When I think of what the personification of the Triple-A games industry might be, the first image that springs to mind is a man in a suit; safe, inoffensive, gets the job done. He probably has two kids, a wife, and a house in the suburbs. For the most part he does his accounting job, spends time with his family, and occasionally dons a black robe with his friends in an attempt to summon Cthulhu. In this somewhat overwrought analogy, the gentleman’s nuclear family is the likes of Fallout 4 and Assassin’s Creed whereas the eldritch cult meetings he attends on the first Monday of every month is Bloodborne – it doesn’t take up a lot of time, but it’s certainly the most interesting part of his life.
On the other side of the industry, however, we have the indie developers whom I believe represent the artistic core of the videogame industry. That’s not to say the Triple-A scene is utterly barren, because it’s obviously not, but the indie scene is where things start to get really interesting. The indie landscape is strewn with one mad experiment after another and it’s a never ending joy to see what’s lying beneath each rock. The most mind-bending, heart rending, and joyous gaming moments I’ve ever experienced came from indie games. Those tiny teams that slave away on odd little passion projects are the true heroes of the videogame industry.
Last year I gave Thumper the prestigious award of being considered one of the two best games I played at EGX. It’s described by developer, Drool, as “Rhythm Violence”, a phrase which almost certainly makes you weak at the knees as you contemplate the sheer possibility of what this could entail. Now I know exactly what you’re thinking: Dance Dance Double Dragon, right? No, it’s better than that.
Through the power of Skype, I spoke with Marc Flury, the programming half of the two man team behind Thumper, about how to survive as an indie developer, working with Sony, and where on Earth this abstract neon spiral of rhythmic violence came from. As it turns out, it originally came from the mind of Brian Gibson, the other half of Drool, and the pair have been working on it for over four years. Marc and Brian met whilst working at Harmonix and then began development on Thumper as a side project.
I was interested to know how these things start. “I guess for me, I wanted to learn more about everything that goes into making a game, especially from the programming side,” Marc tells me. “I’d like to make more games with this level of freedom and with this size team… We wanted to make a rhythm game that was really stripped down and simple. There are some very early prototypes on our YouTube channel which shows this really simple, grid-based rhythm game and then we just kept taking it further and further.”
Thumper has come a long way since those early videos but you can see from the offset that the duo were on to something. There is elegance in simplicity and Thumper demonstrates that perfectly. But don’t let the seemingly primitive nature of the core gameplay deceive you into thinking that work on Thumper is still a part time affair. Marc informs me that it’s “definitely full time” and I’m not surprised. Developing as such a small team is a lengthy and arduous experience which, in this case, is worsened by the fact that Marc lives in Seoul, South Korea, and Brian lives in Rhode Island, USA.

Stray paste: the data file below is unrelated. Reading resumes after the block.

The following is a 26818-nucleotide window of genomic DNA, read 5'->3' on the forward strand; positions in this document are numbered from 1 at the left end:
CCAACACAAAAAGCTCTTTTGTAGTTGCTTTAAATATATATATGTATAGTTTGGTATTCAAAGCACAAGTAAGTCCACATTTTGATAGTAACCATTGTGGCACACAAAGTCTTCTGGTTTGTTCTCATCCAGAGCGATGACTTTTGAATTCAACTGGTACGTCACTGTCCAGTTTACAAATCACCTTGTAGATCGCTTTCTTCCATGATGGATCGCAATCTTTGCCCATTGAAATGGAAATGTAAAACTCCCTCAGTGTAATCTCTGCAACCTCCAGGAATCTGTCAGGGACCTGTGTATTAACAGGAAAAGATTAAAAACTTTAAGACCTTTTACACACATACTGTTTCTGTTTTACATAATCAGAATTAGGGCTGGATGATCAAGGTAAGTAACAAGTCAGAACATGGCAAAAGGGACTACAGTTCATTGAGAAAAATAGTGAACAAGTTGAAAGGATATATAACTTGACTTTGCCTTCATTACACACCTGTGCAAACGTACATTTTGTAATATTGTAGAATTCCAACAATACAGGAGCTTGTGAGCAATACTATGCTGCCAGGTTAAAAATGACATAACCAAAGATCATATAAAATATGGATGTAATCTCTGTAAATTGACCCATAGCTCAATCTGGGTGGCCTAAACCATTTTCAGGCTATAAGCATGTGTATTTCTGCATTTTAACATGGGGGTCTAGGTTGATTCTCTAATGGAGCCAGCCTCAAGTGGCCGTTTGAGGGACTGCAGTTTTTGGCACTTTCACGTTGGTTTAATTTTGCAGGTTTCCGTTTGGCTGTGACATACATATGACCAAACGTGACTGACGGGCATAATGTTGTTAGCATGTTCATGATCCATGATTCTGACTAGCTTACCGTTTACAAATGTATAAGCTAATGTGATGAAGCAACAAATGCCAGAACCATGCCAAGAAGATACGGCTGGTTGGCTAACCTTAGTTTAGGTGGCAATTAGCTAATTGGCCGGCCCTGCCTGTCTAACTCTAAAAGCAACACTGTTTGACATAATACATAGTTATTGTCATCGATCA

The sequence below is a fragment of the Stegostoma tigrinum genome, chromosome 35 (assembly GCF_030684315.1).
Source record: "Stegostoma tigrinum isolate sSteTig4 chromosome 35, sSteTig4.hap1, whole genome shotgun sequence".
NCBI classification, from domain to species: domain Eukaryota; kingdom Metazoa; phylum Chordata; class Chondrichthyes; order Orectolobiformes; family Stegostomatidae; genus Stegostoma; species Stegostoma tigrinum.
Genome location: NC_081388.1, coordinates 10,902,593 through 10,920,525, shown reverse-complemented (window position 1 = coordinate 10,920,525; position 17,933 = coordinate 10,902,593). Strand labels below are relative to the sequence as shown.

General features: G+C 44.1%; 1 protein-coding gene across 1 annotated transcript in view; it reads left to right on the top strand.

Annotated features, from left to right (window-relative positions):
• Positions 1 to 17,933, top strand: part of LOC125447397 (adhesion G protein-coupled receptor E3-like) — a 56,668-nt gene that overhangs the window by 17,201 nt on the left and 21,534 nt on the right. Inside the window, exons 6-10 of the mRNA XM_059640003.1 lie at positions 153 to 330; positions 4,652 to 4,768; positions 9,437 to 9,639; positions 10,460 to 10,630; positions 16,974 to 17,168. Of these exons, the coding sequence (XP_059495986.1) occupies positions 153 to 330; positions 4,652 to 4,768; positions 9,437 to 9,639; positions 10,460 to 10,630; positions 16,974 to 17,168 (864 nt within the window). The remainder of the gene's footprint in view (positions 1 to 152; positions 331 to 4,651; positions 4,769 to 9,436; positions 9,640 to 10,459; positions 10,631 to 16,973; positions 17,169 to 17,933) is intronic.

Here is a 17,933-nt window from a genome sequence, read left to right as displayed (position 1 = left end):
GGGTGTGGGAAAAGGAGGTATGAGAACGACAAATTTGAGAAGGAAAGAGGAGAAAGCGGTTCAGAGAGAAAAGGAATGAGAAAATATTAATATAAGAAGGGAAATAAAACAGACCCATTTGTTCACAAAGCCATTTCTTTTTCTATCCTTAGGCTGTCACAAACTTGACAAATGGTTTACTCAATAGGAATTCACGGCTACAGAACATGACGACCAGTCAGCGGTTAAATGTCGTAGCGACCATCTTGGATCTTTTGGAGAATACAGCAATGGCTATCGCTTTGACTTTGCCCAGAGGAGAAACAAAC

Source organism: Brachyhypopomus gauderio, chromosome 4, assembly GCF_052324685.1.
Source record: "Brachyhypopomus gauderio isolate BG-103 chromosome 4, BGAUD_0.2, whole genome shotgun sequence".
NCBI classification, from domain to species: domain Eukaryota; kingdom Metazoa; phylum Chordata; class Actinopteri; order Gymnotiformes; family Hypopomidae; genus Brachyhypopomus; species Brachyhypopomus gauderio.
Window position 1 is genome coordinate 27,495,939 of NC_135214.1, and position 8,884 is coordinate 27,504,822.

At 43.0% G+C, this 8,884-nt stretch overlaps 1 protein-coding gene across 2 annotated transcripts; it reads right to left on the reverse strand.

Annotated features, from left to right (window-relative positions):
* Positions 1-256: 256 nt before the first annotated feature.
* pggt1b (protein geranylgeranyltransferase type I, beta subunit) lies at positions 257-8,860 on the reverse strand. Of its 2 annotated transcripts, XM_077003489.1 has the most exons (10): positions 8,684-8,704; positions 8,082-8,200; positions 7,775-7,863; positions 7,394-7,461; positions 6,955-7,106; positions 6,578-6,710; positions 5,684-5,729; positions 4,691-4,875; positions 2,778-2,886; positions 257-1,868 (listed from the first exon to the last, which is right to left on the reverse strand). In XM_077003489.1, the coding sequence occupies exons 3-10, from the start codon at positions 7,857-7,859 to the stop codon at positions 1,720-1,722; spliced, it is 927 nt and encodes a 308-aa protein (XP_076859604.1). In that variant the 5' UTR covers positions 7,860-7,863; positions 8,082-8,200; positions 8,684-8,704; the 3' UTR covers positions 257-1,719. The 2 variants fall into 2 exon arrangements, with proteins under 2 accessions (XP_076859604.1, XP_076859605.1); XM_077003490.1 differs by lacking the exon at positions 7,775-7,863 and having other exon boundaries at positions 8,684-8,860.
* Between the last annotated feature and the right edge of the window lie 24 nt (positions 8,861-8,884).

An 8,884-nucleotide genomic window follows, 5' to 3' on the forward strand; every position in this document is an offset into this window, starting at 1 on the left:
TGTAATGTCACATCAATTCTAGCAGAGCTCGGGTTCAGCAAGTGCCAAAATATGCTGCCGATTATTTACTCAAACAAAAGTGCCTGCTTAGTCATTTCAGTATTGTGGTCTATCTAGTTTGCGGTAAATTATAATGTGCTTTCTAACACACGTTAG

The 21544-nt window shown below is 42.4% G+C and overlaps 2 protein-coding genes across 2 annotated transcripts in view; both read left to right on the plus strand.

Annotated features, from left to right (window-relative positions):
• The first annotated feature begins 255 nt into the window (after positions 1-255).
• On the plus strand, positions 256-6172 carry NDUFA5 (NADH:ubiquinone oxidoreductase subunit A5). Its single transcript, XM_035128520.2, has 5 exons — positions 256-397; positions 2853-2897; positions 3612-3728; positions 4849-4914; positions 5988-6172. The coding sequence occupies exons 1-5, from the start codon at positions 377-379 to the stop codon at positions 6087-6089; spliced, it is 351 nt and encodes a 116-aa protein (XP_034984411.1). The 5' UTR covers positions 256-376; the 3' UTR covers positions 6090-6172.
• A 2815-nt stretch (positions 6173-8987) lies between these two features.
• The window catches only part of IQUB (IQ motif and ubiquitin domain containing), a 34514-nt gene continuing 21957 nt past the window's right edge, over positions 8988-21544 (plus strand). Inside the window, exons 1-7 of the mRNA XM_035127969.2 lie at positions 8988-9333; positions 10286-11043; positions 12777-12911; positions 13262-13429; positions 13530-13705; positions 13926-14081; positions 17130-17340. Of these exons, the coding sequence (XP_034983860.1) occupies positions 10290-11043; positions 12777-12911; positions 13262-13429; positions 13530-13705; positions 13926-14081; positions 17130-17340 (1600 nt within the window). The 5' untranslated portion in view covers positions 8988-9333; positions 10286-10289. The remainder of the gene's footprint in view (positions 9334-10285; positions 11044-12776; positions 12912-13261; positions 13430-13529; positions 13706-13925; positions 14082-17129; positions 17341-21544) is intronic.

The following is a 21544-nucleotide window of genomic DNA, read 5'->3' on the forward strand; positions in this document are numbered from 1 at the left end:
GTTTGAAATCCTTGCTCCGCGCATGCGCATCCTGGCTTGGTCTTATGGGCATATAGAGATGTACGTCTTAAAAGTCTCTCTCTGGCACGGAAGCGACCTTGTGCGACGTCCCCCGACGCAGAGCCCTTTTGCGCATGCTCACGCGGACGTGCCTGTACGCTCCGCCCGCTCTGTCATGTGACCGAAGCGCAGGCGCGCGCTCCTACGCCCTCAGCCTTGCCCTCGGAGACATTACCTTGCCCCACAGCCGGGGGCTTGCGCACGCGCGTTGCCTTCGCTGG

My immediate thought was that such an obstacle would render the development process nigh on impossible at times but Marc reassured me that it wasn’t that bad. “There are certainly times when I wish we were in the same room and we didn’t have to deal with the time difference and the lack of face to face communication. I think it helped a lot that we knew each other beforehand and that we’d spent a couple of years prototyping Thumper together before I moved away. We’re both still very independent in the way that we work and both have different responsibilities on the project mostly.”
I was somewhat tentative to ask about how the average indie developer survives on a day to day basis while still working on their game but did anyway, praying that the answer didn’t involve the word destitution. “I think everyone’s story is different. I know that we’ve been very fortunate. For one thing, Brian and I are kind of old compared to a lot of people who try and become indie developers. We had jobs for a long time so we saved some money… I have support from a lot of places, like from my family and the fact that I live in Korea means that I have free health insurance. If I lived in America I’d have to pay for that.”
The primary hook for my fascination with Thumper is is not just the machinations of Drool as a studio, but the inherent violence that erupts from the game. Drool’s website describes it best: “There is no blood or gore, but you’ll feel the violence.” In a way that I find almost entirely inexplicable, that statement is true, but where did it come from?
“It was kind of like, once we made the game so simple right, to start with… we could try to push it in ways that other rhythm games hadn’t been pushed,” explains Marc. “When you look at most rhythm games, they might be really fun or beautiful but they don’t feel quite as intense in the way that an action or racing game might feel. There’s not the same sense of physical sensation or sensation of speed.